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Orange marmalade is condensed, thick, and sticky. It’s made from extracting orange juice, which is then mixed with sugar, then gelatinized. (*)

Given its texture and flavor, it’s great to use for preparing sauces that require orange extract. However, remember that marmalade has an intensely sweet flavor, so it’s good for sweeter sauces of baked goods that need more sweetness than acidity.

Orange marmalade isn’t only for making sauces, but it works well in condensing and blending. It’s great for pastes and salad dressings.

But again, the acidity levels are low in orange marmalade, while it’s sweeter than orange extract. Around three spoonfuls of orange marmalade is equivalent to one teaspoon of orange extract.

#4. Orange Liqueur 

Orange liqueur is a good substitute for orange extract, and if you’re worried about the alcohol content, you don’t need to. The alcohol burns off from the baking process!

We recommend orange-flavored curacao or triple sec, which are made with neutral spirits. The orange liqueur will give you a similar flavor to orange extract.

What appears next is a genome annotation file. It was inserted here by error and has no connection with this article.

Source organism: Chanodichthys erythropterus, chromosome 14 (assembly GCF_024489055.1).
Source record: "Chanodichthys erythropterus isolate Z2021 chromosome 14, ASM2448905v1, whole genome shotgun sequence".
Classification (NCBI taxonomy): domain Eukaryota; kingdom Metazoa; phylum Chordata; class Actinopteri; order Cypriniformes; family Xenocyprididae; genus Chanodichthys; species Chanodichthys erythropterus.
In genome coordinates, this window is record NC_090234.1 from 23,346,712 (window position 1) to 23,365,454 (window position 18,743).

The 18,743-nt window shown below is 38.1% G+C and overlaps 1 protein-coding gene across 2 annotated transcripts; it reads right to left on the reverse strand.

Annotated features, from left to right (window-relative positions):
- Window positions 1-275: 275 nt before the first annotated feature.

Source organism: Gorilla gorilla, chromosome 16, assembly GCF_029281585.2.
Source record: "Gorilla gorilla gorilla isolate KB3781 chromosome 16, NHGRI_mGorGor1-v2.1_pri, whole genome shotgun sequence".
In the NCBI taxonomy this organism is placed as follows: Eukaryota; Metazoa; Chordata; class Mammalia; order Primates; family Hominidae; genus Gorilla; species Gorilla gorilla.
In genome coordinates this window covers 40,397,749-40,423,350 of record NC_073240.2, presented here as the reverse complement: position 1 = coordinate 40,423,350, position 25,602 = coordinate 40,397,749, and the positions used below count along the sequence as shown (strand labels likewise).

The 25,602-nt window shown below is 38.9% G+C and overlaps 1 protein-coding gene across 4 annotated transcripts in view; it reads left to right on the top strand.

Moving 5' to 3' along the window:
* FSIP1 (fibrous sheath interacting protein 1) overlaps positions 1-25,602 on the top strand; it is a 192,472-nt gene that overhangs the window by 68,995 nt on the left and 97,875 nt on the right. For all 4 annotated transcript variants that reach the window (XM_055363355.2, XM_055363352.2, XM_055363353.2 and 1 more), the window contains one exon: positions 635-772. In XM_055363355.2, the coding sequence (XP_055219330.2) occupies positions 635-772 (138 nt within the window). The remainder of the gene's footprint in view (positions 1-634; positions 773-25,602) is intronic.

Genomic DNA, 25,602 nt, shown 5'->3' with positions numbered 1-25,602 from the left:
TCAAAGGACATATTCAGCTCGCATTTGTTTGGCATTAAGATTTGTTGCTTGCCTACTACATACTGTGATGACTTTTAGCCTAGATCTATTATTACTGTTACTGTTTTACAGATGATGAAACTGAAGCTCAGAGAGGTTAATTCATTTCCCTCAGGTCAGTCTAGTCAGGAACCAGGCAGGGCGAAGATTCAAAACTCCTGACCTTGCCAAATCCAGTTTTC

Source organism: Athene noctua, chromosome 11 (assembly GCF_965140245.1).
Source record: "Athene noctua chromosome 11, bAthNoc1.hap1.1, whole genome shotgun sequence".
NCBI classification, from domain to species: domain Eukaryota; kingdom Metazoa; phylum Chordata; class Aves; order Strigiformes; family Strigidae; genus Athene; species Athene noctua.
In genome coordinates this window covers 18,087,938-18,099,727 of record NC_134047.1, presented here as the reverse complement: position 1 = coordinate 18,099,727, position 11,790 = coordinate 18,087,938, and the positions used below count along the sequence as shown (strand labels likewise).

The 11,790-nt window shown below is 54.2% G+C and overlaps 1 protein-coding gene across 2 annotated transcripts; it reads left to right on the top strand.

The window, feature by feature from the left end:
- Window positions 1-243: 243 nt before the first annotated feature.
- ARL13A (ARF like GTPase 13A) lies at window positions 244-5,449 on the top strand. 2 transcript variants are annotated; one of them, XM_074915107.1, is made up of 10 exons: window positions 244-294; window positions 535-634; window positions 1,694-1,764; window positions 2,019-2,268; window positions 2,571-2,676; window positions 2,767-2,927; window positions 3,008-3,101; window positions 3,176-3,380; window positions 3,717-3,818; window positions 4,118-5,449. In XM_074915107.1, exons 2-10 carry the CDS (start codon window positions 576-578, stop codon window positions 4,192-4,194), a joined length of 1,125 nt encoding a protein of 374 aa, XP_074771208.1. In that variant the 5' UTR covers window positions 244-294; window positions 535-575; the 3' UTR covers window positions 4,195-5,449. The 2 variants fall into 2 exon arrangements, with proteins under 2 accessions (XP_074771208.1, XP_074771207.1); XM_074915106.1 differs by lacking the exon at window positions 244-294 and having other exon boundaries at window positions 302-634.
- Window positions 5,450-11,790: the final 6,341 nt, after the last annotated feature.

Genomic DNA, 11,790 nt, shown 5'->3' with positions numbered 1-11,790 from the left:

Another excellent option would be Grand Marnier, the most popular orange liqueur. However, this is made with brandy, so you get a slightly different and distinctive flavor to recipes.

The biggest drawback is the price, as orange liqueur doesn’t come cheap! But hey, if you have your mini-bar or happen to have orange liqueur, then it’s a great option as a one-off emergency.

Or you can just use it as an excuse to buy orange liqueur, whatever works for you. We’re not judging!

Learn more:

#5. Orange Oi

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Orange oil, or orange essential oil, is another excellent substitute for orange extract as it’s highly concentrated as well! While it would add oil to your recipe, though it shouldn’t gravely impact your recipe’s outcome since you’re adding a small amount.

While orange oil isn’t as pure as an orange extract, it’s cheaper! All you need is two drops of orange oil to achieve the flavor orange extract offers.

#6. Homemade Orange Extract

If you have the time, you can always create your orange extract, so you won’t have to worry about running out of it. Many home-brewers use inexpensive vodka as their base, which is cheap and safe, plus you don’t need to care about the taste since it burns off as you cook.